LIHUE — Hanalei Elementary School is growing.
During a Planning Commission meeting Tuesday, commissioners unanimously voted to approve a planning director’s report detailing the construction of two classroom portables on the school campus.
The project addresses a growing community, said Bill Arakaki, Kauai Complex Area Superintendent.
“It promotes learning for teachers and students,” he said Tuesday. “It was initiated in response to the enrollment and additional space needed for Hanalei School.”
Enrollment was at 296 in the beginning of the 2015 school year. With the new portables, the school will be able to serve about 400 students. As well, the portables will add office space for community groups.
Because of current space constraints, three classes are being taught in the library.
“It occupies a major portion of the library, where students read their books and do their projects,” Arakaki said. “The two portables will alleviate that space and use the library as it should be.”
The construction, a project which began in 2012, requires a area use permit and a class IV zoning permit. They will be located at the eastern section of the central open grass courtyard, near the administration building. Because the portables are located near the administration and health buildings, it provides access in case of an emergency, Arakaki added.
But during a meeting with community members last year, concerns were raised about the location, Arakaki said.
At that meeting, there was discussion about moving the portables to the right side of the administration building. The group originally wanted the portables to be placed behind the building, but there was a slight incline and water issues, he said.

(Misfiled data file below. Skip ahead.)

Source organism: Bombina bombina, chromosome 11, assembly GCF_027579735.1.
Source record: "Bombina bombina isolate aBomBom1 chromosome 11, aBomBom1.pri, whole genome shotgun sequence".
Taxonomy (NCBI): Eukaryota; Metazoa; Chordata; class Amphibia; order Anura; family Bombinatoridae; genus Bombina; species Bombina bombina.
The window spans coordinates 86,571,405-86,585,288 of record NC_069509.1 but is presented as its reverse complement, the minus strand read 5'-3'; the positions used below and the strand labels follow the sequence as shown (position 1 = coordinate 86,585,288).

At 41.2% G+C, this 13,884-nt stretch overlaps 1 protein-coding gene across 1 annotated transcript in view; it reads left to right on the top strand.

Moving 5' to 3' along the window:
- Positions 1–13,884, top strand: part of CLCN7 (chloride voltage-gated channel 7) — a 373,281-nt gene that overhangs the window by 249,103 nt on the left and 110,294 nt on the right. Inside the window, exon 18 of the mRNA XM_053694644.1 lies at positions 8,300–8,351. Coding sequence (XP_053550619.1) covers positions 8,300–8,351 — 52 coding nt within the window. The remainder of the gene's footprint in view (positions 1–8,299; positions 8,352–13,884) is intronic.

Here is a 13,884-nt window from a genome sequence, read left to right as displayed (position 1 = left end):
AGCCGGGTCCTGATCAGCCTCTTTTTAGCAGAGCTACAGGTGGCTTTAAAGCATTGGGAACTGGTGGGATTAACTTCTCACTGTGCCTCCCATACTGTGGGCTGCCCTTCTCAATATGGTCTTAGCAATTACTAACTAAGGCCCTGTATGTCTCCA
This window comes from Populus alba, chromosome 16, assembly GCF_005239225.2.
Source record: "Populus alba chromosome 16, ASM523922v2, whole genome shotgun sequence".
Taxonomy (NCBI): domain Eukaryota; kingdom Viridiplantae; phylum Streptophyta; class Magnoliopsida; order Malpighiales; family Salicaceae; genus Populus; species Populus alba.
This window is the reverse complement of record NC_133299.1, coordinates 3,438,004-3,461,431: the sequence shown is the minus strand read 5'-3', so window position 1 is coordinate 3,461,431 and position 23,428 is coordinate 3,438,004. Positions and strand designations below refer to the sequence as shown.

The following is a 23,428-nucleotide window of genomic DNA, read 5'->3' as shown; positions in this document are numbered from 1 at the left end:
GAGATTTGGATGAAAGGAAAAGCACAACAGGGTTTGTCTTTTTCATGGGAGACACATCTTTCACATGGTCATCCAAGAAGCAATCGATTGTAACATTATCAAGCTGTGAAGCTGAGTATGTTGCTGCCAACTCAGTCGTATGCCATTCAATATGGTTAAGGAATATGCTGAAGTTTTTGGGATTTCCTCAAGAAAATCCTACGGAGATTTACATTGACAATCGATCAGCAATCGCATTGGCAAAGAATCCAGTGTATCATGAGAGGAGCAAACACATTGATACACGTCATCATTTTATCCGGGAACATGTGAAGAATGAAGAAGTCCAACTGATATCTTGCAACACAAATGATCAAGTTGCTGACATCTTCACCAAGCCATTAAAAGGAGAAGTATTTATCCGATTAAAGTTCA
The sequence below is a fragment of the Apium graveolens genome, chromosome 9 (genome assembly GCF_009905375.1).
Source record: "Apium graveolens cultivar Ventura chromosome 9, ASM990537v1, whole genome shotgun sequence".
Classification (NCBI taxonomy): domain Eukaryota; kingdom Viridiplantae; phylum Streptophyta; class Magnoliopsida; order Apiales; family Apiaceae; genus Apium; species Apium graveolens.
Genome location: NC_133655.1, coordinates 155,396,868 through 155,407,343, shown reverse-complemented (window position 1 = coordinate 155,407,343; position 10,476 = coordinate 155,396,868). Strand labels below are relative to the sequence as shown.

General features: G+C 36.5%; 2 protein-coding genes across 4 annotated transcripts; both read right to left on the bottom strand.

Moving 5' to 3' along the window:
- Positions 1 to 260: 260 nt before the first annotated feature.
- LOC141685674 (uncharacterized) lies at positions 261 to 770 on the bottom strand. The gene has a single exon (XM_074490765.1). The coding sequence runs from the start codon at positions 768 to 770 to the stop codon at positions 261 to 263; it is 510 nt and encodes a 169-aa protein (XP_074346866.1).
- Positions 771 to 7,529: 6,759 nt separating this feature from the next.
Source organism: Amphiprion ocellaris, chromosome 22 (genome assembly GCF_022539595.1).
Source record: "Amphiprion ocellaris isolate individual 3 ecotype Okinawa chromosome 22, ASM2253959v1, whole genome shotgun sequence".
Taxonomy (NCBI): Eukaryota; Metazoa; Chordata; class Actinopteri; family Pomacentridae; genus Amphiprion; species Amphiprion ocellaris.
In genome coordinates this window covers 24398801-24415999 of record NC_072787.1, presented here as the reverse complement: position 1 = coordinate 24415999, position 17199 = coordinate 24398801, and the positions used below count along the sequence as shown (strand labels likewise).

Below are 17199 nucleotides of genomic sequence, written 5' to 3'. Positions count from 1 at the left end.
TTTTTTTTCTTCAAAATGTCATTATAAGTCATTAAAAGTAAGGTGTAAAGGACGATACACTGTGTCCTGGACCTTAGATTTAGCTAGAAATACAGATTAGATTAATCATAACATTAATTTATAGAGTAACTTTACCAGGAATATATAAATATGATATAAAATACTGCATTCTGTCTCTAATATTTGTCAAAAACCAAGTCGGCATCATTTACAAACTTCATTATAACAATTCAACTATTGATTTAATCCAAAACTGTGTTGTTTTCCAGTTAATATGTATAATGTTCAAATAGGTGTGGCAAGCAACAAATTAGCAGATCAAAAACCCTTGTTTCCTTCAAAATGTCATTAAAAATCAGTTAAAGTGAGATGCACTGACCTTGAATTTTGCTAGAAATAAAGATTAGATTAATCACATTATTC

Jamie Debonet, who has two children at Hanalei Elementary School, said community members support the portables, not the location, he said.
“The portables are absolutely needed, but the location impacts the lawn area because it cuts off a whole section of the existing school,” he said.
They also would also create a dark passageway, which raises safety concerns, Debonet added.
“What takes place in that area after hours on weekends — people could go in and sit there, and not be noticed at all,” he said.
Debonet also questioned how the portables will impact future development.
“If you place the portables (where you want them), you’re maximizing the entire area,” he said. “But if there’s a need for future development, placing it in the back will open up the area for future use.”
But Arakaki supports using the proposed location because he is concerned about getting the extra funds to create another design plan and extra costs.
“I’m not sure if funding will be covered,” he said.
Because he wanted to address public concerns, Ka’aina Hull, deputy planning director for Kauai County, suggested the Planning Commission defer the item until the May 24 meeting.
“We ask for a short deferment so we can meet with applicant to discuss alternatives and to perhaps come to a consensus on where the site will be,” he said.
Louis Abrams, vice-chair of the Planning Commission, said he’d be willing to defer the matter until the next meeting.
“I’m willing to wait two weeks and will be prepared to vote then,” he said.
But the deferment isn’t focusing on the real issue, said Commissioner Kimo Keawe.
“Aren’t we talking about the quality of the education for those keiki? And having them in cramped situations and those kinds issues, to me, doesn’t seem like a quality environment,” he said. “We’re getting pretty concerned with where the buildings will be, as opposed to getting them up so kids can have a good environment to learn.”
A construction date has not been set.